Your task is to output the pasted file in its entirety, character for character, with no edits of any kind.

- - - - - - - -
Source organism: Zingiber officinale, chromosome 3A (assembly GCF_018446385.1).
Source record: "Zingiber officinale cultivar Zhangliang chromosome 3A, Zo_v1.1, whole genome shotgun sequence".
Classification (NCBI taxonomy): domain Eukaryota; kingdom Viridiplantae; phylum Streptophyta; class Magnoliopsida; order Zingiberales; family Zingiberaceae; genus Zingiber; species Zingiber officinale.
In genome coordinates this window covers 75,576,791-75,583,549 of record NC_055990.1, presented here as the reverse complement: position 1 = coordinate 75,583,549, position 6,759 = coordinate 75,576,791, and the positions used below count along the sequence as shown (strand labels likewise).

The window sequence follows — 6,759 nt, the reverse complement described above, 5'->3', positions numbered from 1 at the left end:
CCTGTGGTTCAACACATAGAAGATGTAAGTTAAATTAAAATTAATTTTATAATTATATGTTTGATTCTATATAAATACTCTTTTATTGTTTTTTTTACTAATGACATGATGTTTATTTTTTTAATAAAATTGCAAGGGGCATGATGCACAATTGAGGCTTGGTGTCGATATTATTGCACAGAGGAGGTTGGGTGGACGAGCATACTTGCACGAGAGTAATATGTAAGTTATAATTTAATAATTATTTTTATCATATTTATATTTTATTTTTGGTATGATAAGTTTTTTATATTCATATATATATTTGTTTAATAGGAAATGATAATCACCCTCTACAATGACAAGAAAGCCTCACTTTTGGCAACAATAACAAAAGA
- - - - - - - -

Source organism: Zingiber officinale, chromosome 3A (assembly GCF_018446385.1).
Source record: "Zingiber officinale cultivar Zhangliang chromosome 3A, Zo_v1.1, whole genome shotgun sequence".
Classification (NCBI taxonomy): domain Eukaryota; kingdom Viridiplantae; phylum Streptophyta; class Magnoliopsida; order Zingiberales; family Zingiberaceae; genus Zingiber; species Zingiber officinale.
In genome coordinates this window covers 75,576,791-75,583,549 of record NC_055990.1, presented here as the reverse complement: position 1 = coordinate 75,583,549, position 6,759 = coordinate 75,576,791, and the positions used below count along the sequence as shown (strand labels likewise).

The window sequence follows — 6,759 nt, the reverse complement described above, 5'->3', positions numbered from 1 at the left end:
CCTGTGGTTCAACACATAGAAGATGTAAGTTAAATTAAAATTAATTTTATAATTATATGTTTGATTCTATATAAATACTCTTTTATTGTTTTTTTTACTAATGACATGATGTTTATTTTTTTAATAAAATTGCAAGGGGCATGATGCACAATTGAGGCTTGGTGTCGATATTATTGCACAGAGGAGGTTGGGTGGACGAGCATACTTGCACGAGAGTAATATGTAAGTTATAATTTAATAATTATTTTTATCATATTTATATTTTATTTTTGGTATGATAAGTTTTTTATATTCATATATATATTTGTTTAATAGGAAATGATAATCACCCTCTACAATGACAAGAAAGCCTCACTTTTGGCAACAATAACAAAAGA